Interaction Equivalency Theorem: Towards Interaction Support of Non-Traditional Doctoral Students
This conceptual paper proposes interaction support based on the Interaction Equivalency Theorem (EQuiv) to support interaction for non-traditional doctoral students who have been identified as attrition risks.
The master-apprentice form of doctoral education consists primarily of interaction with the supervisor for academic purposes. If this interaction is impaired, it may affect the ability to complete the dissertation due to insufficient knowledge, and it may also create a sense of isolation, which can lead to attrition. Nontraditional students have many characteristics that may inhibit this interaction such as being part-time or studying at a distance. Institutions have been urged to develop profiles of students at risk of dropping out based on past trends and offering intervention to students at risk. In conjunction with risk profiles, the EQuiv offers the potential to individually optimize interaction under time and resource constraints, with a view towards deep and meaningful learning.
The paper is a conceptual paper using a systematic review of the literature, covering 50 years. Articles were sourced from various databases and journals.
This article offers recommendations for improving interaction opportunities for nontraditional doctoral students in the master-apprentice form of doctoral education who are at risk of dropping out. It sheds a light on a distinct population whose needs are often overlooked. Additionally, the envisioned use of the EQuiv by organizations and academic departments is an expansion of its intended use by course designers. Additional original work is demonstrated by (a) the development of an EQuiv quality matrix to assess and rank the EQuiv literature, (b) a model of how the EQuiv might be employed to compensate for insufficient interaction, and (c) a representative model of socialization agents and knowledge transmission.
The doctoral experience and EQuiv literature have shortcomings regarding interaction support to non-traditional doctoral students. The literature on the doctoral experience does not capture the invisible problems of the nontradi-tional doctoral student who is under the master-apprentice form of doctoral education. Although institutions are urged to develop risk profiles based on characteristics of students who have dropped out, it still does not capture this specific group of students. Additionally, the socialization requirements of traditional doctoral students under the master-apprentice system are unclear, so the requirements of nontraditional doctoral students under this system are also not specified.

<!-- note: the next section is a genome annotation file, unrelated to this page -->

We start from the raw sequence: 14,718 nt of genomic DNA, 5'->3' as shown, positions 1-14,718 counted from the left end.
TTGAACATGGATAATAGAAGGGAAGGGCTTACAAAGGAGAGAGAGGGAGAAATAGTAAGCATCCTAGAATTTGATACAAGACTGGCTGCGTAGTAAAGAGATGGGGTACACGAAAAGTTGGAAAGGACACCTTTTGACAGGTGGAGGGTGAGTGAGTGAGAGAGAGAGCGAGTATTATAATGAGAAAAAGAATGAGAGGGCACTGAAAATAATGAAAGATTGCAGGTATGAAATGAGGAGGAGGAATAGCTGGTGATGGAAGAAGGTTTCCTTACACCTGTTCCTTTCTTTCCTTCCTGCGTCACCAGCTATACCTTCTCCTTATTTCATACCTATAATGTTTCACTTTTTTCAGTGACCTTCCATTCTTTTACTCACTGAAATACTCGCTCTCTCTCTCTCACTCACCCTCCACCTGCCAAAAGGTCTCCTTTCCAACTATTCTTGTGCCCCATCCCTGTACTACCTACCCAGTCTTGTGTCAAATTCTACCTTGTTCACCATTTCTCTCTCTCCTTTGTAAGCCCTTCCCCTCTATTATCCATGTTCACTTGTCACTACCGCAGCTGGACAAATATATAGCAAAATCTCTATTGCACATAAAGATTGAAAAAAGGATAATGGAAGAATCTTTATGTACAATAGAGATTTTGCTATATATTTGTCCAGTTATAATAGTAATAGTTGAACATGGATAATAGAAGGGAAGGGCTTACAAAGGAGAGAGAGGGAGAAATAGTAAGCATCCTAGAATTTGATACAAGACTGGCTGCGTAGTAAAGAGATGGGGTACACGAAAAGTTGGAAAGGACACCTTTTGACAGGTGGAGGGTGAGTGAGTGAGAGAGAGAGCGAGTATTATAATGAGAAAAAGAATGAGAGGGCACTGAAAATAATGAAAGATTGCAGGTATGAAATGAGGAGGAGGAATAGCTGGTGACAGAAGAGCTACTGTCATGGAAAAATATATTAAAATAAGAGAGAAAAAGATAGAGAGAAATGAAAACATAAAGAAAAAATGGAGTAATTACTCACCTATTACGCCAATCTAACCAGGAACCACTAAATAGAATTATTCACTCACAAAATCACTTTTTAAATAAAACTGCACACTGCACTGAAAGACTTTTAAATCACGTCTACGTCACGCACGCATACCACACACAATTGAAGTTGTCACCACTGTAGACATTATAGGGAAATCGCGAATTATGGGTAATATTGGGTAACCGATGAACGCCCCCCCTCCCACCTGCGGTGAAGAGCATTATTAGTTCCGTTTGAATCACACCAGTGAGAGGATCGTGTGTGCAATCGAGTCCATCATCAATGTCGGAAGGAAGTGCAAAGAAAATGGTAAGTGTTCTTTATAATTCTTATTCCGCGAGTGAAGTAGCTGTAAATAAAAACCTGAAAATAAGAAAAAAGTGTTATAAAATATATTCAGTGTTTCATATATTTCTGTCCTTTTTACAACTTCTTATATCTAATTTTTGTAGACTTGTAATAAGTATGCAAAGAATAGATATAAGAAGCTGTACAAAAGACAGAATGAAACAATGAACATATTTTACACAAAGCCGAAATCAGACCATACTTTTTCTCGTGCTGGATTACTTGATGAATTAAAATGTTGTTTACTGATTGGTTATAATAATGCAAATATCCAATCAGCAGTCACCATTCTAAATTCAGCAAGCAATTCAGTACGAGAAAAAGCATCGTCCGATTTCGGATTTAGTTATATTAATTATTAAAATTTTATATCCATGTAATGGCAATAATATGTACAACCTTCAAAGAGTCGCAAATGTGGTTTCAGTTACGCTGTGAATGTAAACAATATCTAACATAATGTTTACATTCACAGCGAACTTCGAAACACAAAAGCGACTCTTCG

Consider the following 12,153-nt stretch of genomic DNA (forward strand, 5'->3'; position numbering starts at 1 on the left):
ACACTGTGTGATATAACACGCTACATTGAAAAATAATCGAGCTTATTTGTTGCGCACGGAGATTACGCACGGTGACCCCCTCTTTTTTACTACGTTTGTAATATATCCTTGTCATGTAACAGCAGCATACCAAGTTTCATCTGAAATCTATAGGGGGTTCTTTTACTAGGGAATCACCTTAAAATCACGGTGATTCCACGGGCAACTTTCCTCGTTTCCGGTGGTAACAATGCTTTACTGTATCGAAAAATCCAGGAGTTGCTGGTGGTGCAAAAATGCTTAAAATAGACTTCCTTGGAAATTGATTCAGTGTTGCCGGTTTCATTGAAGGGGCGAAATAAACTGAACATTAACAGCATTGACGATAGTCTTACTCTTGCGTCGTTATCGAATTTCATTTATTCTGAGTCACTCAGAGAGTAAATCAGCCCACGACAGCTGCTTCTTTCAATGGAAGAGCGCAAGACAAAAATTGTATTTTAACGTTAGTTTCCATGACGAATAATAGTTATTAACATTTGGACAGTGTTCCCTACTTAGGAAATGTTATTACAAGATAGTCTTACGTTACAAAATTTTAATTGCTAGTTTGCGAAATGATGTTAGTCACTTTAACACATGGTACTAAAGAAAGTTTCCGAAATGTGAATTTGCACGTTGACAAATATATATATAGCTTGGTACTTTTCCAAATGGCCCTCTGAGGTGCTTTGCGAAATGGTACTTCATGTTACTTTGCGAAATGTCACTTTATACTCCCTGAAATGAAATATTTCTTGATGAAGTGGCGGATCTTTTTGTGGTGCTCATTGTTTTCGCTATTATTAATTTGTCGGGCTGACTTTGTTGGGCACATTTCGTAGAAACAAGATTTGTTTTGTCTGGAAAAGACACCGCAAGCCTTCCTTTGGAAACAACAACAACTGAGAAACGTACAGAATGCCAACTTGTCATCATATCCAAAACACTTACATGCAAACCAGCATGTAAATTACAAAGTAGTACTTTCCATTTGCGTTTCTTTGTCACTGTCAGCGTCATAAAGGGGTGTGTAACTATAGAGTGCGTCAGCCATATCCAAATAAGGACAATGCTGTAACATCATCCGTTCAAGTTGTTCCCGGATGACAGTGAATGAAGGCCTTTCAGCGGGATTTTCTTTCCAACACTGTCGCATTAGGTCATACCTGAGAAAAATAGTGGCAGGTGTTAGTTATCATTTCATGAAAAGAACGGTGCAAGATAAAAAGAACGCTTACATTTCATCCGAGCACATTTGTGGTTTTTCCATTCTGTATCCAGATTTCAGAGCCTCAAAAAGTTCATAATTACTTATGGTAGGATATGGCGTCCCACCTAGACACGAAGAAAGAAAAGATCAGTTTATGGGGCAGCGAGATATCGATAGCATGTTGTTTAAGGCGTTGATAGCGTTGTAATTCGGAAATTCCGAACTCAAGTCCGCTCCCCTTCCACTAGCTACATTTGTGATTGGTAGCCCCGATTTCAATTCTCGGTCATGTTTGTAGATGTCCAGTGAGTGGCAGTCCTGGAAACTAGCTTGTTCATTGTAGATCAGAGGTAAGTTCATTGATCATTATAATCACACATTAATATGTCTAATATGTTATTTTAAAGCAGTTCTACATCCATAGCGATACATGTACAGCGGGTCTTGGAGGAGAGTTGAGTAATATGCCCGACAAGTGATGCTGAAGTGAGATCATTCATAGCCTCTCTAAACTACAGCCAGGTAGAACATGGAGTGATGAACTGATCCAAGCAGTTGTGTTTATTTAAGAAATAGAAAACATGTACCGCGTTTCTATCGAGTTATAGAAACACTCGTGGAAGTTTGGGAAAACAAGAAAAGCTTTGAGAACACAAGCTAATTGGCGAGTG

Most EQuiv research does not pay attention to the cautions of Anderson (2003a), so the literature is based on situations that do not reflect the intent of the EQuiv. However, it is proposed that the EQuiv could be used as a substitution or augmenting of the S2T interaction in the master-apprentice model.
The proposed recommendations might assist practitioners in developing a risk identification process to support non-traditional doctoral students at risk within cost and time constraints for both students and departments.
An empirical study of nontraditional doctoral student interaction experiences and requirements should be conducted, followed by an analysis of the interactions in the EQuiv. Additionally, the role of socialization of nontraditional doctoral students in the master-apprentice form of education should be explored. Furthermore, a literature review on various risk profiles might be of use to institutions wishing to develop preliminary profiles.
Further research on the Interaction Equivalency Theorem is proposed. The EQuiv in its current form has been largely confined to the distance education discipline, mostly focusing on structured courses. The article enlarges the scope of the theory to also contribute to the field of doctoral education.
Further research could focus on exploring the applicability of interaction pref-erences, substitutability and the strength of the interactions with this cohort of students. An adaptation of the EQuiv might assist practitioners in developing a risk identification process to support non-traditional doctoral students at risk within cost and time constraints.
Support to non-traditional doctoral students in other countries may improve if the interaction is optimized, which in turn may affect persistence.
Exploration of management models in support of doctoral student interaction.